WPCNR NEWS & COMMENT–THE MIDYEAR REVIEW. By John F. Bailey. July 26, 2018 UPDATED 7/31 With News of WP Pavilion new design of their buildings raising questions:
Walmart told City Hall Tuesday they were not staying in White Plains and would close August 10.
This is not good. The reasons that Walmart said publicly in previous published reports originally were financial performance in the Main Street location and the desire to expand its footprint and the need for outdoor parking.
On Thursday afternoon, Phillip Keene, Walmart Corporate Spokesman issued WPCNR this statement when asked if any issues with the landlord prompted their departure after 12 years, and whether the company’s was up. Here is that statement:
Mayor Roach doesn’t seem to think there’s a problem filling the Walmart vacancy – if the building measures up to a top notch retailer’s qualifications.
The Mayor said:
Nationwide the retail landscape is shifting rapidly and dramatically. Fortunately, we have worked hard to reposition the city by bringing more residential and corporate presence into the downtown. The building is a 50 year old former Sears store in the heart of downtown. Anyone familiar with the real estate market in White Plains will realize that there will be no shortage of proposals for the site, which will better fit the demand in the downtown.
I received the call from Walmart at 9:15 this (Tuesday) morning advising of their decision. My immediate concern is for the workers who are losing their jobs.
We have a very low unemployment rate in White Plains but this may also be an opportunity for those who wish to change their career path. I contacted our Education Training Center, which is an innovative program that trains people for jobs where there is a shortage of qualified people, for example health care, culinary, and hospitality to name a few. The ETC is willing to work with Walmart; I conveyed this information to Walmart and we look forward to working with them to make this a reality.
So ended the Mayor’s statement. But here’s the foreshadowing indicated by Walmart’s forthright statement.
However—White Plains is in a state of perpetual change.
If retail is in such flux, as the Mayor says, how can the many mixed use projects (the city has approved) attract the number of retailers/restaurants/services that will make the millennials being sought happy in the new apartments that are now in the way too distant future.
(Commentator’s Note: One week after Walmart walked out of White Plains, Lennar, developers of the White Plains Pavilion rebuild, announced to the Common Council, they could not get financing for the level retail they had envision for the project. Well, if Lennar, the number 2 home builder in the country can’t get retail or financiers to bite. Every project the city has right now is in big trouble. Every one includes retail to drive revenues for the city. The concept appears shattered.)
As Jim Benerofe has long said on the White Plains Week program, retail has been overbuilt in this country.
The sagging results in this county since the “recovery” began four years ago, show that. How long have we been in the money anyway?
Walmart departing is the judgment of a retailer who has been in that location 12 years through a bad recession. And now they move out? How bad are their financials there?
Now there is a big time retail drought for this new White Plains fiscal year right there.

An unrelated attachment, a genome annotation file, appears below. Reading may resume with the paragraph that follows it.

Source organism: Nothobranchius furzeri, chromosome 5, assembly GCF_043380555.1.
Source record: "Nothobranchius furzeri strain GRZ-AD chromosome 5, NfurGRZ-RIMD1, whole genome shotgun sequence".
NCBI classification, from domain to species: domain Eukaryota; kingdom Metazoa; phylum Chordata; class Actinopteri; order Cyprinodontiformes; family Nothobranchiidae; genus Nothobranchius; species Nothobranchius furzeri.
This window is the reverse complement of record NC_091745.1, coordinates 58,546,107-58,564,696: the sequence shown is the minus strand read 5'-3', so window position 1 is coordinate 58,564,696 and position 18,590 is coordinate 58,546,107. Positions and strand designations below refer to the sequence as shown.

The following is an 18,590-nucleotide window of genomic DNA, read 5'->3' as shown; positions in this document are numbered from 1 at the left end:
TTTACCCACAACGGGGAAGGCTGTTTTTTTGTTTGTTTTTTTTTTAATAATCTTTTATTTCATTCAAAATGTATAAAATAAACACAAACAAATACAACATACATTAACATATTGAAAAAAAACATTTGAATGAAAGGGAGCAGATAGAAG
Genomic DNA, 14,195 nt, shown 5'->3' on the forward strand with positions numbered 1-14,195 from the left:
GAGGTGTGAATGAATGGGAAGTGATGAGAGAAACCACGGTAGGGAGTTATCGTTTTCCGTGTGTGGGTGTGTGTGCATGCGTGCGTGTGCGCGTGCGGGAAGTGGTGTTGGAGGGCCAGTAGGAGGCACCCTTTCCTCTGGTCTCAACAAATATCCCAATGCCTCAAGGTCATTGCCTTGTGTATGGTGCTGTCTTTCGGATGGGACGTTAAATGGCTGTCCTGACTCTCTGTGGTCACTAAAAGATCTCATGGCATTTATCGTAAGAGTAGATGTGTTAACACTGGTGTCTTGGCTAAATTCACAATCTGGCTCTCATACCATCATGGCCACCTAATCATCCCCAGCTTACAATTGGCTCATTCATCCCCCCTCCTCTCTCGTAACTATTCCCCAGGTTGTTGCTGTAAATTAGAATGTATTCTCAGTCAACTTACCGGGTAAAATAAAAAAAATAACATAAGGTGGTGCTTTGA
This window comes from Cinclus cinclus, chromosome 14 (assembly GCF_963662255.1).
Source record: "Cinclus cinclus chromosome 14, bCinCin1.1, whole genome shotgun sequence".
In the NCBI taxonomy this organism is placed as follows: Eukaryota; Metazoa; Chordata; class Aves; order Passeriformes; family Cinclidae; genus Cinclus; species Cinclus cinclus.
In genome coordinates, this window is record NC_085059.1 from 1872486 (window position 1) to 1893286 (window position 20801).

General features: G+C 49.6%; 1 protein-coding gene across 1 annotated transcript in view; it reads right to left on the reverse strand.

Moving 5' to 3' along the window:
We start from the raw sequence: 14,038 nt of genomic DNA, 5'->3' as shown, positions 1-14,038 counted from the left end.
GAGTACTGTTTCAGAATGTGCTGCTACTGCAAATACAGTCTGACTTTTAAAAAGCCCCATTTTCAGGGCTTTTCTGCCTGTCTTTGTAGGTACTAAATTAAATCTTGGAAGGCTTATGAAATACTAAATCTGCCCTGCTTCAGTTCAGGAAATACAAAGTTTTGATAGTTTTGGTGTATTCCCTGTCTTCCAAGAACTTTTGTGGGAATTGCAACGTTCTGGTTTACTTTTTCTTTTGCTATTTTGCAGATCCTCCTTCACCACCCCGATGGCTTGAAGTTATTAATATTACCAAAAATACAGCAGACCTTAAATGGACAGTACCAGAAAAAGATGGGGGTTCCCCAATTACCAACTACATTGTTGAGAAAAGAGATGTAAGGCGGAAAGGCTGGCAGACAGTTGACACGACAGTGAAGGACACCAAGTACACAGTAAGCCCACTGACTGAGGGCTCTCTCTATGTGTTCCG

Hopefully Sears will not depart the Galleria. Frankly I do not see how Sears survives on the sparse traffic that store generates in The Galleria. But they must know what they are doing.
But the more you watch corporate decisions, the more it seems that they react too late to trends. They keep wishing for the past. T
The more you watch city planners everywhere the more you get the feeling that they lack vision today and spot zone their cities. They Suggest cookie cutter development after cookie cutter development. Like the proliferation of shopping malls in the 1960s and 70s. Like corporate parks along Westchester Avenue which have died.
In White Plains we are watching Metro North redo the train station with interior cosmetics, supposedly to give millennials our target lure amenities as part of their commute.
Metro North is not thinking big, and White Plains has not the spine to tell them they have to think big. That train station could be something like the Union Station in Washington, D.C., the Richmond Station in Richmond Virginia or even Grand Central with all it’s restaurants.
The present station in White Plains is simply a glamorized elevated subway stop.
It needs something in it that generates revenue for the city—a hotel a convention center—maybe they cannot build it on the geography there, but no one has said that. It is a project conceived in the dark despite the city propaganda about it. Wi-fi in a railroad station is no reason to go to someplace to live.
The city has not yet revealed any responses for its request for proposals for its city owned lots on the east side of the train station, either. Probably more apartments filled with restaurants and open space.
But if you were a retailer would you commit and lease to go in there before the apartments were filled up? I don’t think so. That’s why the delay in this whole downtown transit district with its various makeovers could be years in the making, at least 10 years and the present snail’s pace on site plans and construction.
If Walmart walks, why would anyone come in to take that space?
Of course it would make a great place for a new city hall that property if the city bought it and the old City Hall could be turned into another luxury building with retail on the bottom. What vision.
You, too can be a planner.
Demographics, planners, please!